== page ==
LeBron James, Cavs muscle way to win over Raptors in Game 1
Cleveland star shows no signs of rust, pours in 24 points
Midway through the second quarter of Tuesday night's debacle, LeBron James threw down a rim-rattling one-handed dunk, then tilted his head back in a long, primal scream.
He might as well have yelled: Welcome to the Eastern Conference final, Toronto.
The four-time NBA MVP scored 24 points on near perfect shooting, while Kyrie Irving had 27 as the Cavaliers throttled the visiting Raptors 115-84 in Game 1 on Tuesday — Toronto's first conference finals appearance in franchise history.
"I thought they were the fresher team, the quicker team tonight. [But] it's one game," said Raptors coach Dwane Casey. "This series is not over by any means. We have another game on another night.
"The score is embarrassing, but again, it's just one game."
James punished the weary Raptors on 11-for-13 shooting, scoring on his first nine shots, and looking for most of the night like a man playing against boys.
DeMar DeRozan had 18 points, but the rest of the Raptors could do little against a Cavaliers team that went into the night after a nine-day break. Bismack Biyombo had 12 points, while James Johnson finished with 10.
"We're surely not going to make no excuses, but they've been off their feet, we've been battling for the last couple of weeks, and they came up with that...quick first step," DeRozan said. "We didn't meet it like we wanted to."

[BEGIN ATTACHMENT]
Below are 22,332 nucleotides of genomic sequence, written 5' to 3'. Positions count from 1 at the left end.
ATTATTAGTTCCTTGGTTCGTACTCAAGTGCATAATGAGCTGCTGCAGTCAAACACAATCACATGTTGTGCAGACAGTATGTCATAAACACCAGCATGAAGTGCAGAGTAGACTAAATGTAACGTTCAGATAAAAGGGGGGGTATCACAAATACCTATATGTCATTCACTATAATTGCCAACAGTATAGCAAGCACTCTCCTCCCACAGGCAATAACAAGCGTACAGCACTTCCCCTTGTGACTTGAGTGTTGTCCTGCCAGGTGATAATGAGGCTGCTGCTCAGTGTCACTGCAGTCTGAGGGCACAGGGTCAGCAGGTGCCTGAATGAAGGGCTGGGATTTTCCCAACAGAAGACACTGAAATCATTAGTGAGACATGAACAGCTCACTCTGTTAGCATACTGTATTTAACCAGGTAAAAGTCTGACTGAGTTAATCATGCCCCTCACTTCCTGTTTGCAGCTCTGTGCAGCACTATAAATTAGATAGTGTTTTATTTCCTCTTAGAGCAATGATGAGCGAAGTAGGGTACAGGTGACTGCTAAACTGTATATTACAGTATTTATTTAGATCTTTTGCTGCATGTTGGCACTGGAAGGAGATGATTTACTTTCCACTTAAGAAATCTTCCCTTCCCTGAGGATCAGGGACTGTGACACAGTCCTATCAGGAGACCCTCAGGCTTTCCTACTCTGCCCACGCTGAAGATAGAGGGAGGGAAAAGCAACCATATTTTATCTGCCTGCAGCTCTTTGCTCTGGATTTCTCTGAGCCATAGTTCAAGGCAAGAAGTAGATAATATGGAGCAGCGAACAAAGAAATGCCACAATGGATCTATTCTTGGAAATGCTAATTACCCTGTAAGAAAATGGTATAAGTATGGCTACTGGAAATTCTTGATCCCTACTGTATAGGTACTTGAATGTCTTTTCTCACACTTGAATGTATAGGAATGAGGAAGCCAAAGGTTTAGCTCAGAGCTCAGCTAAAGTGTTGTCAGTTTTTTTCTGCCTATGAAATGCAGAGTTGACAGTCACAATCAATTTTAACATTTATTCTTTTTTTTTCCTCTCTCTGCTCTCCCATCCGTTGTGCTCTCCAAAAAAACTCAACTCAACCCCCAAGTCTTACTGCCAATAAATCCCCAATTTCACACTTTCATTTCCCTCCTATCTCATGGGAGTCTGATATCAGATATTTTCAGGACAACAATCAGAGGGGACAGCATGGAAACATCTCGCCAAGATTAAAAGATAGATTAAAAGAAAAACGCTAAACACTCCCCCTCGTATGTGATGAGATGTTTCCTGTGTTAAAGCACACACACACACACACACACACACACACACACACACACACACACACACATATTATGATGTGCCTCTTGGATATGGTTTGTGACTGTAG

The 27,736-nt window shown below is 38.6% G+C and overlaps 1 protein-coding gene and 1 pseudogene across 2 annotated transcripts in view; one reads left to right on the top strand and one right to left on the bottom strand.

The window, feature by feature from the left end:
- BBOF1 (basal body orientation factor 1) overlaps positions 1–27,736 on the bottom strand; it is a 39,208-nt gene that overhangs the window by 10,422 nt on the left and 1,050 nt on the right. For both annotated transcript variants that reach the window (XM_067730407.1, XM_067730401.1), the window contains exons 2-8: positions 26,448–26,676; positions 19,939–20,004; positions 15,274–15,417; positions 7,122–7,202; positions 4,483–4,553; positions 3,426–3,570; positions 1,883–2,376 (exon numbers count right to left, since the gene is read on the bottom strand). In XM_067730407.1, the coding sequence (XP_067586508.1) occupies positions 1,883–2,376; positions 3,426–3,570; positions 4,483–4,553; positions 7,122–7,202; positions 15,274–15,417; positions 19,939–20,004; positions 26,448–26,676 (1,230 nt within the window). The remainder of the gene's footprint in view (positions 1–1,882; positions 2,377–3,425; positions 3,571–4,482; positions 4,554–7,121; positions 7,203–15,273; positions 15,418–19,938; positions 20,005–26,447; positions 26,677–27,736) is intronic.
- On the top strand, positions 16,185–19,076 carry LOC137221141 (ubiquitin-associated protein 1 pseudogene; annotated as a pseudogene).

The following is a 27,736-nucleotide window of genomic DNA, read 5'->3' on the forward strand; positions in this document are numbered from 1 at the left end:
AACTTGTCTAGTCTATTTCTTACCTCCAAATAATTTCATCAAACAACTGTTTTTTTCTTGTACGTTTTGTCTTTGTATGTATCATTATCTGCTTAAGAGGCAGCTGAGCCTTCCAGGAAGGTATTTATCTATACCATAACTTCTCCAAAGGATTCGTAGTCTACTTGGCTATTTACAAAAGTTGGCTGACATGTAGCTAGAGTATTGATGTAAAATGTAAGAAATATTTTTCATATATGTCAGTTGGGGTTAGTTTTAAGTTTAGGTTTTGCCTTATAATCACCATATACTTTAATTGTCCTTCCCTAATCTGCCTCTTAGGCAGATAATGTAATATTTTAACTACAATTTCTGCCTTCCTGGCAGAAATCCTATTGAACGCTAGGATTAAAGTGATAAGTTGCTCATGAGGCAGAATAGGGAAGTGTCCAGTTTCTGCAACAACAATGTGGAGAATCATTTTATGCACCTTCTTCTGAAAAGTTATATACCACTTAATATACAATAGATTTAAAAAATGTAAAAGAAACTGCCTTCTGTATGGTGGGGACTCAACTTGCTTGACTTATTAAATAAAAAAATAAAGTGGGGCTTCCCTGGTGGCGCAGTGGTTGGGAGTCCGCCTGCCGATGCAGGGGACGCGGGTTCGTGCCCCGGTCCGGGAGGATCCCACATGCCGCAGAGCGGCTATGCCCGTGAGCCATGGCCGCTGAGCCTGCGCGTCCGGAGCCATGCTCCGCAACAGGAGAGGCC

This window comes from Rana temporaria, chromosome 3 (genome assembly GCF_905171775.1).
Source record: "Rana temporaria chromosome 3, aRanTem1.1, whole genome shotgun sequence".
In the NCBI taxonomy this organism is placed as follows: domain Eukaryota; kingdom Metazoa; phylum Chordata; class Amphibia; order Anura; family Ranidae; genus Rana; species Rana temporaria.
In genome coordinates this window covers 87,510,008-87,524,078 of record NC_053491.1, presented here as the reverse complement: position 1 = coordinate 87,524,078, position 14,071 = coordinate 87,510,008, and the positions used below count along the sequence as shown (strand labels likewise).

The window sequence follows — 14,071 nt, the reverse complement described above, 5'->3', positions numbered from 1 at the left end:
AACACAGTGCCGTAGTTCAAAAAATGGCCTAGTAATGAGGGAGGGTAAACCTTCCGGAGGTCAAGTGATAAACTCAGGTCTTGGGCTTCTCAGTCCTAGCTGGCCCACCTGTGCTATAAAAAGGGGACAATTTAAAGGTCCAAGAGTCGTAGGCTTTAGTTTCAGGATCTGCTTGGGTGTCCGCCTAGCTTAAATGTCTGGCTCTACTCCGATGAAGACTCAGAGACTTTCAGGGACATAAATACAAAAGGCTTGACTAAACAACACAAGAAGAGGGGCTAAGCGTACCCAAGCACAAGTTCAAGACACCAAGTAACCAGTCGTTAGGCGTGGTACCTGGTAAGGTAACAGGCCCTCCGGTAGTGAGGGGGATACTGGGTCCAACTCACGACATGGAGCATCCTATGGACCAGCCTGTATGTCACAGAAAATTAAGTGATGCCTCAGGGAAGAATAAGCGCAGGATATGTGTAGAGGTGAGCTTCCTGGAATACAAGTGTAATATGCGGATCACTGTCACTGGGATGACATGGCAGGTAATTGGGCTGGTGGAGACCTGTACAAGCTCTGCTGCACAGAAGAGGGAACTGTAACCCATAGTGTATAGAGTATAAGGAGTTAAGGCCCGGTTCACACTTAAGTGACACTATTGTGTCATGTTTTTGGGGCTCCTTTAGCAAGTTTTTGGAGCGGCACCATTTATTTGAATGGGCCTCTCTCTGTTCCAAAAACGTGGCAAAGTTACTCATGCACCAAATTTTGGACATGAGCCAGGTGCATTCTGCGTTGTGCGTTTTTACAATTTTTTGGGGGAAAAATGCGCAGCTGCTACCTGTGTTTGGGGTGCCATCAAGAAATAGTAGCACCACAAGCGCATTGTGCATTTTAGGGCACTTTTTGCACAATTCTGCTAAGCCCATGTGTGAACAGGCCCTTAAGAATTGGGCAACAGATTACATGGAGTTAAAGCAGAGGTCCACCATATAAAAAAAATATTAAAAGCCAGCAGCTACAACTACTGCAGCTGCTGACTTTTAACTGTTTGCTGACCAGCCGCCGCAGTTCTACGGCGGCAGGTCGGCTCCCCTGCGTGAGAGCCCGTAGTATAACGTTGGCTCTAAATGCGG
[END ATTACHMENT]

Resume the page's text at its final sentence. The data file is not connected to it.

The Raptors hung in with the home team through the opening quarter, but almost as if they'd been toying with Toronto, the Cavaliers then thrust a foot on the throat of the Raptors and held it there until the final, merciful, buzzer.
Casey waves white flag
When James blew past DeMarre Carroll for his massive windmill dunk that had the 20,562 fans roaring, it capped a 20-2 Cavaliers run and it was all but game over for Toronto already. Cleveland's 22-point lead in the second quarter became a whopping 28 points by the end of the third, as the Cavs took a 95-67 advantage into the fourth.
Casey waved the virtual white flag with 10 minutes to play, pulling his starters for seldom-used Delon Wright and Jason Thompson.
When Terrence Ross went up for what should have been an easy dunk with six minutes left to play, the ball bounced out, an apt metaphor on an ugly night. With three minutes to play, fans erupted into chants of "U-S-A!"
Nothing for free
Cleveland held Kyle Lowry, who scored 35 points in Toronto's Game 7 win over Miami, to just eight. Neither Lowry nor DeRozan went to the free throw even once on the night.
"Just us being more aggressive," DeRozan said. "We've got to come out the gate with that mindset, being aggressive like we usually do, and I think we didn't try to do that until later on in the game."
The Cavs outrebounded Toronto 45-23, and while they'd been burning opponents from three-point range in these playoffs, they instead attacked from close range, clobbering Toronto 56-36 in the paint.
"It's our preparation," James said of Cleveland's unblemished post-season. "We understand the moment and guys are rising to that."